20 September 2019

2019 Parts Fest #1: Inthert and the pauldon

Our Parts Festival has almost ended but those of you with a good memory may recall there is an element that hasn't yet been shown in any of the LEGO® creations yet; Reinhardt's pauldron. We didn't have lots of this element and a couple of unfortunate complications meant that in the end, only one builder was able to use them. That builder is Inthert, and we're excited to present his ideas to you today!

As an AFOL who almost exclusively builds spaceships (more specifically, grey spaceships) there was one part amongst the selection I received that I took particular interest in: Design Element 5x5x3 in Medium Stone Grey/ Light Bluish Gray (6254171|49523).


I recall seeing images of the first wave of Overwatch sets and disregarding this element as yet another style of Constraction figure clip-on armour plate. I was delighted to find out it actually has anti-studs (plus two exposed hollow studs) and so can be connected very easily with any number of System parts.

Having realised it would be far more versatile than I first thought, I tried to think what the shape itself reminded me of.  It was only when I popped an eye on one of the hollow studs that I realised it sort of resembles the head and torso of an Aqua-droid from the Star Wars Clone Wars TV series. I ran with that aesthetic and ended up using two other parts I was sent. Firstly, four small cone elements (Mini Hat, No. 46 – 6254404|33492) to form the lower arms and legs. And secondly, a single Ninjago turntable (2X2X1, W/ Function – 6252373|40145) as the robot’s spindly abdomen. I also found a good use for some of the Brickheadz rounded glasses (6208550 | 35365) that I’ve had lying around for a while.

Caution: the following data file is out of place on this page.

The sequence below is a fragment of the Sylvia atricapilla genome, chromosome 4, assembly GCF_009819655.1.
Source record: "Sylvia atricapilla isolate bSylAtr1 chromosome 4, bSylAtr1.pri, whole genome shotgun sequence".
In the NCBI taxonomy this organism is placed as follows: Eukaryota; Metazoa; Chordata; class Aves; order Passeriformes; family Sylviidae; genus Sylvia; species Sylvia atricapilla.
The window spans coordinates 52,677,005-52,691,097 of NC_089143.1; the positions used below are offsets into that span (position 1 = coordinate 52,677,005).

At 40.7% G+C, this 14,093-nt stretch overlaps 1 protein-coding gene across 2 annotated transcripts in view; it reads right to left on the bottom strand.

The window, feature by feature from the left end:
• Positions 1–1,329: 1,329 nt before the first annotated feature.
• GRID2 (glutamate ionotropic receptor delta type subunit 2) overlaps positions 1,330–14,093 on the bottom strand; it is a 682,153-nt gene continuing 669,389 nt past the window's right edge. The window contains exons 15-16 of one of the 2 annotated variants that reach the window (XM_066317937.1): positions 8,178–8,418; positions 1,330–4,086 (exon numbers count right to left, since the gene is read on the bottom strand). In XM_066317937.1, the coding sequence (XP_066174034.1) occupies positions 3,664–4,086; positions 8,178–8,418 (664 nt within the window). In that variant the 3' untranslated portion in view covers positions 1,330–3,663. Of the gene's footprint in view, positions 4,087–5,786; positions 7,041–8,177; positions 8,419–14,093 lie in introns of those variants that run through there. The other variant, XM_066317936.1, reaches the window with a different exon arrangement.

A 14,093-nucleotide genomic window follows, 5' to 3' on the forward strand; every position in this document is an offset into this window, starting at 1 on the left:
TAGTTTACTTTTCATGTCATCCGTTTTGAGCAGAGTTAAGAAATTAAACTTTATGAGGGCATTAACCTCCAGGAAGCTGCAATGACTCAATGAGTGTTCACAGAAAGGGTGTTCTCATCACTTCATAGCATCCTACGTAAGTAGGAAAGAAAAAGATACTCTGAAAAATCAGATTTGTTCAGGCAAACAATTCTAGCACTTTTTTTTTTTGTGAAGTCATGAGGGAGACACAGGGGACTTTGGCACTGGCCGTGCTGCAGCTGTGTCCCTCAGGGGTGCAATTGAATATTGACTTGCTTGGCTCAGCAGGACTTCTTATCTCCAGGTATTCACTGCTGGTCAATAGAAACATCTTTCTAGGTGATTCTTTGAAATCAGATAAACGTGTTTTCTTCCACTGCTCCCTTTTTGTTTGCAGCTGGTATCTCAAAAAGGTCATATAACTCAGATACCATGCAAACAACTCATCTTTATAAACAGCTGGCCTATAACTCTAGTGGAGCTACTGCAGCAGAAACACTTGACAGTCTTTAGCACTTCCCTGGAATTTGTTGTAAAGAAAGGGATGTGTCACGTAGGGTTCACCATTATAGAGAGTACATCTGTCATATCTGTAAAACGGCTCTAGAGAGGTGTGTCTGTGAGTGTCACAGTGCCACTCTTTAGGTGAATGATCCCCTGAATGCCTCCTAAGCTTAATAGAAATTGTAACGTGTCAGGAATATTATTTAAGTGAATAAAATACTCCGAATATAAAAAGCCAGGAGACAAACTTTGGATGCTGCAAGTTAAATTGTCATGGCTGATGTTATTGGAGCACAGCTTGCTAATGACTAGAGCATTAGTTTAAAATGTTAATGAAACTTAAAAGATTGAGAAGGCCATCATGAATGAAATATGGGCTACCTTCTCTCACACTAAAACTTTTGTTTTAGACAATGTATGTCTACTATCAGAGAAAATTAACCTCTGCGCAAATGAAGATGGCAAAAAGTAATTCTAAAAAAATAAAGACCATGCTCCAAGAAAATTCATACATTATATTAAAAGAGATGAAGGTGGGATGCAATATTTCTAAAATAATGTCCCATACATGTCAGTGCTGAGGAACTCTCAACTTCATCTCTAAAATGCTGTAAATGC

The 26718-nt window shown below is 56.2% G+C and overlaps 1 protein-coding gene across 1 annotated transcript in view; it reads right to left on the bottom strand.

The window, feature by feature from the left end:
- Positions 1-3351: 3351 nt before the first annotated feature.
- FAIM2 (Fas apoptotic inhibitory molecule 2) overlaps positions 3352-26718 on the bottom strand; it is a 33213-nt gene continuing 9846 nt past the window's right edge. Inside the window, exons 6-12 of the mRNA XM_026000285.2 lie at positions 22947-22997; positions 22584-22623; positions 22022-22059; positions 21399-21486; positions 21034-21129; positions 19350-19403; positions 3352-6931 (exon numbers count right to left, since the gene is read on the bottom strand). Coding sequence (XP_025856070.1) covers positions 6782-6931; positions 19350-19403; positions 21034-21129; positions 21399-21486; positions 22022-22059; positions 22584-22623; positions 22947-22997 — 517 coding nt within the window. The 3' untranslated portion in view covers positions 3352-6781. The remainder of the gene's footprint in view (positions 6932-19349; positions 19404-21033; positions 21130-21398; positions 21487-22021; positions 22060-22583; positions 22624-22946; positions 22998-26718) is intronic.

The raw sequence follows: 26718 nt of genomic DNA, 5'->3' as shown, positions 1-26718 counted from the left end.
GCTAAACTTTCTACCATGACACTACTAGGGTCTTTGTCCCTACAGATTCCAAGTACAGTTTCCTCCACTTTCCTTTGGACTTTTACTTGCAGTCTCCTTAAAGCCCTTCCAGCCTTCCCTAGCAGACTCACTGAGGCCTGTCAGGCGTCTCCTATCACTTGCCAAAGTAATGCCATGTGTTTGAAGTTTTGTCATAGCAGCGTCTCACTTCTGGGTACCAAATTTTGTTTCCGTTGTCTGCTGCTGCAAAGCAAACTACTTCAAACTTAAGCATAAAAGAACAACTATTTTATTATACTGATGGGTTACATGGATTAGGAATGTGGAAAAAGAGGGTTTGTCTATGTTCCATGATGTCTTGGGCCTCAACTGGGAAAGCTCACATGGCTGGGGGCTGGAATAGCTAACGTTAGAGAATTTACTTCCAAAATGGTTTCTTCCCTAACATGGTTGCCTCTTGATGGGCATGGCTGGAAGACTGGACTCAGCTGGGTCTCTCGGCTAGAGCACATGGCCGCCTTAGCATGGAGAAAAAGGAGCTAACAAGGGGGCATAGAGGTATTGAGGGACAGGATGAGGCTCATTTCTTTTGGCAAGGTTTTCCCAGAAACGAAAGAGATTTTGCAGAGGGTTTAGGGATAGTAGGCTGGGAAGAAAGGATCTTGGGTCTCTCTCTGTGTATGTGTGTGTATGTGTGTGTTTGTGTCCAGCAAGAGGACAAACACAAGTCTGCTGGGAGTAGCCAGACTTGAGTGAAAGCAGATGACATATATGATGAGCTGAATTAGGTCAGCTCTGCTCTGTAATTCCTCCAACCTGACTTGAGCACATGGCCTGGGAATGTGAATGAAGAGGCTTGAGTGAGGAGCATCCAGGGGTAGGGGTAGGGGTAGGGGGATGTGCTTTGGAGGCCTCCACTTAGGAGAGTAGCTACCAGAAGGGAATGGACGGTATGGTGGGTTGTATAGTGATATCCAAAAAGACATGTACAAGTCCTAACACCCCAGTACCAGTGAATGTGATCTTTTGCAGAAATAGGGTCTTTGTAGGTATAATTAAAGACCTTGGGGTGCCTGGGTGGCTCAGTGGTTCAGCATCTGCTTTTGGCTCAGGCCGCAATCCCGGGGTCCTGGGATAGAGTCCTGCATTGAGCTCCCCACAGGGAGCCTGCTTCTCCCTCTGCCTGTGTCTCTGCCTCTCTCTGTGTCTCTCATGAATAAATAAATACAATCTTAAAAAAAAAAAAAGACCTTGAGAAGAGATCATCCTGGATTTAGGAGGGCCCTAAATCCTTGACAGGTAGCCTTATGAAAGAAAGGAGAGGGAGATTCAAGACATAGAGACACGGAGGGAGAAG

Now if you think the same way I do, you’re thinking this guy looks lonely right? Enter: ‘B-A-Bee Bot’!

I’m of the opinion there are too many robots bent on world domination out there so I chose to give this ‘D-A-Dee Bot’ something else to live for. Also, do I really need an excuse to build an adorable robot infant!? This little fella uses the same small cone elements for his legs (6254404|33492) - just like his proud dad!


And those tiny robot legs are bound to get tired at some point so a fancy perambulator was an absolutely essential build too. It uses three of the armour shells for its main body along with four small cones for the wheels. And lastly, no one wants a bored B-A-Bee Bot so D-A-Dee Bot has got himself an eye-catching rattle made from two intermeshed crown pieces (Crown, No. 1 – 6257048 | 39262) and a 4L bar.